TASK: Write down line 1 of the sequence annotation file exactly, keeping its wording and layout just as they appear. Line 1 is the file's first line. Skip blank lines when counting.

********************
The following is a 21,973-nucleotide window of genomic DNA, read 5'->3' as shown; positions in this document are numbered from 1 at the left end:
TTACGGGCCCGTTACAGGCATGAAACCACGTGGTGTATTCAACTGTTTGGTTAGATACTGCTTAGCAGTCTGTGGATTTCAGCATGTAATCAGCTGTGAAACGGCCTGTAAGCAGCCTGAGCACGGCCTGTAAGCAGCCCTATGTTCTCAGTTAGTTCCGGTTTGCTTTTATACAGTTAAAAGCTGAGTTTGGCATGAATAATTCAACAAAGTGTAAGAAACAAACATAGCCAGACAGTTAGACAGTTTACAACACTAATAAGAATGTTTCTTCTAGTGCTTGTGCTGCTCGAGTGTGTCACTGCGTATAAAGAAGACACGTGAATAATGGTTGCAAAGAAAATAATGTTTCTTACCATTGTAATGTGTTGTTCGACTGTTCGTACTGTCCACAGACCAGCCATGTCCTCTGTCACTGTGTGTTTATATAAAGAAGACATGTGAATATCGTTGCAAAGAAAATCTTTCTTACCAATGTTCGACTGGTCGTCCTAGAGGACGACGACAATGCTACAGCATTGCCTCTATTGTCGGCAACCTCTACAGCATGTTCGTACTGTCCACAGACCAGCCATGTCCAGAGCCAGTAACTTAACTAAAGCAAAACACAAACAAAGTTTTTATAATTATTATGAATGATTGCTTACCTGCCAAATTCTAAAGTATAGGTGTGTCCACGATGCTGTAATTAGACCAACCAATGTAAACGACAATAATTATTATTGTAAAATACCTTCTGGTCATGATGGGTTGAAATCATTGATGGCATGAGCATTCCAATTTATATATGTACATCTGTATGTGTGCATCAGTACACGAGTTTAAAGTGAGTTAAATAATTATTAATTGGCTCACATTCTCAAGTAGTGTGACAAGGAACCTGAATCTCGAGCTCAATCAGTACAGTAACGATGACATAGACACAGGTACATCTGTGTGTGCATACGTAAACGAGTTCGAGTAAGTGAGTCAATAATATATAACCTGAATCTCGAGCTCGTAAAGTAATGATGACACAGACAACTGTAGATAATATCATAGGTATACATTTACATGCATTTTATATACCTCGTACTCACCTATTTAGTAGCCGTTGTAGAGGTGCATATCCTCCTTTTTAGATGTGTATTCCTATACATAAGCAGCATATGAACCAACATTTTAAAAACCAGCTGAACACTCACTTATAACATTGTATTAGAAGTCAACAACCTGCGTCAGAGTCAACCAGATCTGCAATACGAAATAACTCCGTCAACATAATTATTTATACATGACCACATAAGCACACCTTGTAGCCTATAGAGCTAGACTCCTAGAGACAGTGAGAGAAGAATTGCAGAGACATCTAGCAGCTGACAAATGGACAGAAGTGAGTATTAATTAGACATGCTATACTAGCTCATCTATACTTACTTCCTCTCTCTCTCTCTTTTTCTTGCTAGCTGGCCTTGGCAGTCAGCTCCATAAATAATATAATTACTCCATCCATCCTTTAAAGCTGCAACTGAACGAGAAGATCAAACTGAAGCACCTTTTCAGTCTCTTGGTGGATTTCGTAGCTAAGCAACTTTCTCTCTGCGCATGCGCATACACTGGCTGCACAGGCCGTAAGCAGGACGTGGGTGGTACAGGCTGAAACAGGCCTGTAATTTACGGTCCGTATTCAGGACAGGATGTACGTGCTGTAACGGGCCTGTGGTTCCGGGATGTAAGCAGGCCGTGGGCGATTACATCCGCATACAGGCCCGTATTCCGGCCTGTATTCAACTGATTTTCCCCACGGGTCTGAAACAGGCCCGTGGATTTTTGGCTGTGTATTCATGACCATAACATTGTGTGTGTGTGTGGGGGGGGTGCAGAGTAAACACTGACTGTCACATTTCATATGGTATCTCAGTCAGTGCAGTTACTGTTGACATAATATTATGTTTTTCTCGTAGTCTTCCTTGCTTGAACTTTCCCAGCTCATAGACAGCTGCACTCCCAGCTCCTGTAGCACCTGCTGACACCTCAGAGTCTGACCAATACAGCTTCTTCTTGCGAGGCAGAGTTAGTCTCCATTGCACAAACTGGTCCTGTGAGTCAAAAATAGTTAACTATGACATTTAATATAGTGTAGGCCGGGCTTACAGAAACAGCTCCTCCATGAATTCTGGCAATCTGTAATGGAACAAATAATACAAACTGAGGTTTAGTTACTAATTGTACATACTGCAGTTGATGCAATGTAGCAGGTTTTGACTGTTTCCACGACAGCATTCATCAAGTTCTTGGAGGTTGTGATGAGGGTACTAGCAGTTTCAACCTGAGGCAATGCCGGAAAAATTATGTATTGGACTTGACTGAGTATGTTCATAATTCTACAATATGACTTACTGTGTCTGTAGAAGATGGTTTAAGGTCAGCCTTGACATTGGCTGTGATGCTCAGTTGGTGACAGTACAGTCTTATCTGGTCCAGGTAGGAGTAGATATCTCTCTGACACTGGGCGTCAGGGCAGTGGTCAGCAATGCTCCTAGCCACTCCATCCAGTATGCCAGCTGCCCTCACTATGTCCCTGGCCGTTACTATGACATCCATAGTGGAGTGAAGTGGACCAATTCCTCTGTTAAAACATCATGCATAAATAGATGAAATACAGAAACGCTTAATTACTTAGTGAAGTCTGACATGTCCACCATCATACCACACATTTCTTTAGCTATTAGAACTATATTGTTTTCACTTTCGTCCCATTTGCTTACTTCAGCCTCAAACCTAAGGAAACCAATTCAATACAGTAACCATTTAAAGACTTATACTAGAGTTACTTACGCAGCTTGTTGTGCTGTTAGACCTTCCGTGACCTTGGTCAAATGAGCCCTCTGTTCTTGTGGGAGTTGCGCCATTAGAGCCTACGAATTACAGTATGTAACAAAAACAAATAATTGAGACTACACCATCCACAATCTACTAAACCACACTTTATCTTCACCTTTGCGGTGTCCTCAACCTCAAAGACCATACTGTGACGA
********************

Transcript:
The following is a 21,973-nucleotide window of genomic DNA, read 5'->3' as shown; positions in this document are numbered from 1 at the left end: